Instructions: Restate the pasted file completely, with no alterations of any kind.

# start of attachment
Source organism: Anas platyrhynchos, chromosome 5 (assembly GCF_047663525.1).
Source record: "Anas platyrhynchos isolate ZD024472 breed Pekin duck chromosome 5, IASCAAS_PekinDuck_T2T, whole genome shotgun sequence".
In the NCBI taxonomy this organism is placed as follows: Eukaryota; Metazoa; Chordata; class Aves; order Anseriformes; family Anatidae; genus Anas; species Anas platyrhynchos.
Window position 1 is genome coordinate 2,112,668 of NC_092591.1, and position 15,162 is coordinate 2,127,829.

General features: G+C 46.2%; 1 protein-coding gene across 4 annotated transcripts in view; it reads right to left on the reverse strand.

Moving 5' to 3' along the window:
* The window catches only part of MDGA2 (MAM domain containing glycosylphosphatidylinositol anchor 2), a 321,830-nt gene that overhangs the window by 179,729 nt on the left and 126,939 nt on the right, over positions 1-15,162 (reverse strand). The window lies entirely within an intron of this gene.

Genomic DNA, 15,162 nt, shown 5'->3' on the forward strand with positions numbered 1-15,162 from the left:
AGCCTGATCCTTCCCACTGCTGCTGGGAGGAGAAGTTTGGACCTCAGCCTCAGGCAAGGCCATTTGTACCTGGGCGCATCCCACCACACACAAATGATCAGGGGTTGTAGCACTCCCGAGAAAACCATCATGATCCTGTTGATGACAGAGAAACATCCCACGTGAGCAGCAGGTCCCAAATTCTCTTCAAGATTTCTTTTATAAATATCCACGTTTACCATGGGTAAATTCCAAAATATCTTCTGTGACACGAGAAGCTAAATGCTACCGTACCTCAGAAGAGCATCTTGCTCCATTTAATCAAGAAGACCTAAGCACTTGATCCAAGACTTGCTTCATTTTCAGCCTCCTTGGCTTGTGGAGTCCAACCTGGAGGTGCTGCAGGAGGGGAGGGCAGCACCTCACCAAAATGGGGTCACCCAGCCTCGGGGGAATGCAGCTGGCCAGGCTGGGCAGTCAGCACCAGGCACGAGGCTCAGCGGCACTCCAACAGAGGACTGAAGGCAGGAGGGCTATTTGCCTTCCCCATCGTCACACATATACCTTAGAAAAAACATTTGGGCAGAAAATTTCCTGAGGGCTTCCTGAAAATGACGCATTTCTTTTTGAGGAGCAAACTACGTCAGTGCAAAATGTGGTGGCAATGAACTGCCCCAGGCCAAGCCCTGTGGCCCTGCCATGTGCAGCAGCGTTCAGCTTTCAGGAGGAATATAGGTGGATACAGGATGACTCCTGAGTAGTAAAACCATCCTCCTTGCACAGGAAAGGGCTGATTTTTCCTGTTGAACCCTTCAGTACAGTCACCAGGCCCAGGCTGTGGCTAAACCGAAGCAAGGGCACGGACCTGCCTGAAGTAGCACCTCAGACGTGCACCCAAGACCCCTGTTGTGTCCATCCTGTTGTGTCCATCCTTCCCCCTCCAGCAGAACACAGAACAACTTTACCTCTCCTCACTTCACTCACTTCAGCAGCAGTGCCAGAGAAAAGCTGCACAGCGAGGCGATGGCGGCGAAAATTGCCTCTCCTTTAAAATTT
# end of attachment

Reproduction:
Source organism: Anas platyrhynchos, chromosome 5 (assembly GCF_047663525.1).
Source record: "Anas platyrhynchos isolate ZD024472 breed Pekin duck chromosome 5, IASCAAS_PekinDuck_T2T, whole genome shotgun sequence".
In the NCBI taxonomy this organism is placed as follows: Eukaryota; Metazoa; Chordata; class Aves; order Anseriformes; family Anatidae; genus Anas; species Anas platyrhynchos.
Window position 1 is genome coordinate 2,112,668 of NC_092591.1, and position 15,162 is coordinate 2,127,829.

General features: G+C 46.2%; 1 protein-coding gene across 4 annotated transcripts in view; it reads right to left on the reverse strand.

Moving 5' to 3' along the window:
* The window catches only part of MDGA2 (MAM domain containing glycosylphosphatidylinositol anchor 2), a 321,830-nt gene that overhangs the window by 179,729 nt on the left and 126,939 nt on the right, over positions 1-15,162 (reverse strand). The window lies entirely within an intron of this gene.

Genomic DNA, 15,162 nt, shown 5'->3' on the forward strand with positions numbered 1-15,162 from the left:
AGCCTGATCCTTCCCACTGCTGCTGGGAGGAGAAGTTTGGACCTCAGCCTCAGGCAAGGCCATTTGTACCTGGGCGCATCCCACCACACACAAATGATCAGGGGTTGTAGCACTCCCGAGAAAACCATCATGATCCTGTTGATGACAGAGAAACATCCCACGTGAGCAGCAGGTCCCAAATTCTCTTCAAGATTTCTTTTATAAATATCCACGTTTACCATGGGTAAATTCCAAAATATCTTCTGTGACACGAGAAGCTAAATGCTACCGTACCTCAGAAGAGCATCTTGCTCCATTTAATCAAGAAGACCTAAGCACTTGATCCAAGACTTGCTTCATTTTCAGCCTCCTTGGCTTGTGGAGTCCAACCTGGAGGTGCTGCAGGAGGGGAGGGCAGCACCTCACCAAAATGGGGTCACCCAGCCTCGGGGGAATGCAGCTGGCCAGGCTGGGCAGTCAGCACCAGGCACGAGGCTCAGCGGCACTCCAACAGAGGACTGAAGGCAGGAGGGCTATTTGCCTTCCCCATCGTCACACATATACCTTAGAAAAAACATTTGGGCAGAAAATTTCCTGAGGGCTTCCTGAAAATGACGCATTTCTTTTTGAGGAGCAAACTACGTCAGTGCAAAATGTGGTGGCAATGAACTGCCCCAGGCCAAGCCCTGTGGCCCTGCCATGTGCAGCAGCGTTCAGCTTTCAGGAGGAATATAGGTGGATACAGGATGACTCCTGAGTAGTAAAACCATCCTCCTTGCACAGGAAAGGGCTGATTTTTCCTGTTGAACCCTTCAGTACAGTCACCAGGCCCAGGCTGTGGCTAAACCGAAGCAAGGGCACGGACCTGCCTGAAGTAGCACCTCAGACGTGCACCCAAGACCCCTGTTGTGTCCATCCTGTTGTGTCCATCCTTCCCCCTCCAGCAGAACACAGAACAACTTTACCTCTCCTCACTTCACTCACTTCAGCAGCAGTGCCAGAGAAAAGCTGCACAGCGAGGCGATGGCGGCGAAAATTGCCTCTCCTTTAAAATTT